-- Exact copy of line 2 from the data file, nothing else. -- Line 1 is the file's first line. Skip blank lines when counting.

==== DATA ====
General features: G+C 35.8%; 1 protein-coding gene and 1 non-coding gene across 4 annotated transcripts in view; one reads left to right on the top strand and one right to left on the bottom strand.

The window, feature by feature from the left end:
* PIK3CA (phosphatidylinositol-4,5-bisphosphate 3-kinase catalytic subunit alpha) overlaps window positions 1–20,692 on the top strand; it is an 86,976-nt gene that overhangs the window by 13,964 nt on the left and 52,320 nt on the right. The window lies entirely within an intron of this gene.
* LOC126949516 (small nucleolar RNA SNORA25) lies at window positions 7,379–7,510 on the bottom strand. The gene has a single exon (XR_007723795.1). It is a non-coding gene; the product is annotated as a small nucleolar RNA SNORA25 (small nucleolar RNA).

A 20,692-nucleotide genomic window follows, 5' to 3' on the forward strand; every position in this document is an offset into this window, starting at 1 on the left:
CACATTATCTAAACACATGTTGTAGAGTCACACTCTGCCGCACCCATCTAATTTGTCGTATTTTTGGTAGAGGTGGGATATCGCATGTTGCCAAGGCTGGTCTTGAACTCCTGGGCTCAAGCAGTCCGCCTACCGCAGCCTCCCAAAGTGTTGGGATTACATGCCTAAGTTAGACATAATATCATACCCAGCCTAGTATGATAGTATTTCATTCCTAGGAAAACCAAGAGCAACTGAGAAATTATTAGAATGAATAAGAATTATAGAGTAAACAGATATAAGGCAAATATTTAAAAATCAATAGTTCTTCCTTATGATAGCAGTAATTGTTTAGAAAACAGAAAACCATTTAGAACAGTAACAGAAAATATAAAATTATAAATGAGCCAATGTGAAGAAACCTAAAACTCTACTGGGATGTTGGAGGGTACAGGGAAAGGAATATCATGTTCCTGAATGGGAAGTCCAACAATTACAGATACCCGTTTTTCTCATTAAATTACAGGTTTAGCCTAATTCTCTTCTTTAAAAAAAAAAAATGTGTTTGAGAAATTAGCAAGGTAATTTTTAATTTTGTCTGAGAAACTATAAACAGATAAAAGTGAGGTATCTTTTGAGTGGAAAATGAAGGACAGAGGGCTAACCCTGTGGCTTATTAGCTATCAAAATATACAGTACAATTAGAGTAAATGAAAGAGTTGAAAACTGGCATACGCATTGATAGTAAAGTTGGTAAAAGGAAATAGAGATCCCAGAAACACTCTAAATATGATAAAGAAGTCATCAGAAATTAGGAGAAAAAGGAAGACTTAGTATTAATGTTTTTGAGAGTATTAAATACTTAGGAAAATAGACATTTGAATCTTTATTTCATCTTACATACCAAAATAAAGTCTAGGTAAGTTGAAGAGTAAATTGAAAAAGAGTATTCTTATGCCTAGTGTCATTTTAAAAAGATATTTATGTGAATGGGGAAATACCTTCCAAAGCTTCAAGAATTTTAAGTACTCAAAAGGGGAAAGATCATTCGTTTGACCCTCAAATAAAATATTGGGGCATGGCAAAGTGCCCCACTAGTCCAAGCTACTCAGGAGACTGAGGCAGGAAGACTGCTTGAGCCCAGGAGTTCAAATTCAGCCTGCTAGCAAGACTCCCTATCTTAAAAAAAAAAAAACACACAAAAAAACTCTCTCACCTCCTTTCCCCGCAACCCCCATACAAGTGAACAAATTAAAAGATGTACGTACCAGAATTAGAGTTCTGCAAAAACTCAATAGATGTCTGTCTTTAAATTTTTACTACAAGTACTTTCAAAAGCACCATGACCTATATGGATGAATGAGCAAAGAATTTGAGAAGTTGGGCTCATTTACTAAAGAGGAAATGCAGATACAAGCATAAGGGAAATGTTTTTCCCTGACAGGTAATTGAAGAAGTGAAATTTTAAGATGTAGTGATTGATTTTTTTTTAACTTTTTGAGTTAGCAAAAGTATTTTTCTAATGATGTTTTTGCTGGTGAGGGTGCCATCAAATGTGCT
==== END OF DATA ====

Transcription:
The window, feature by feature from the left end: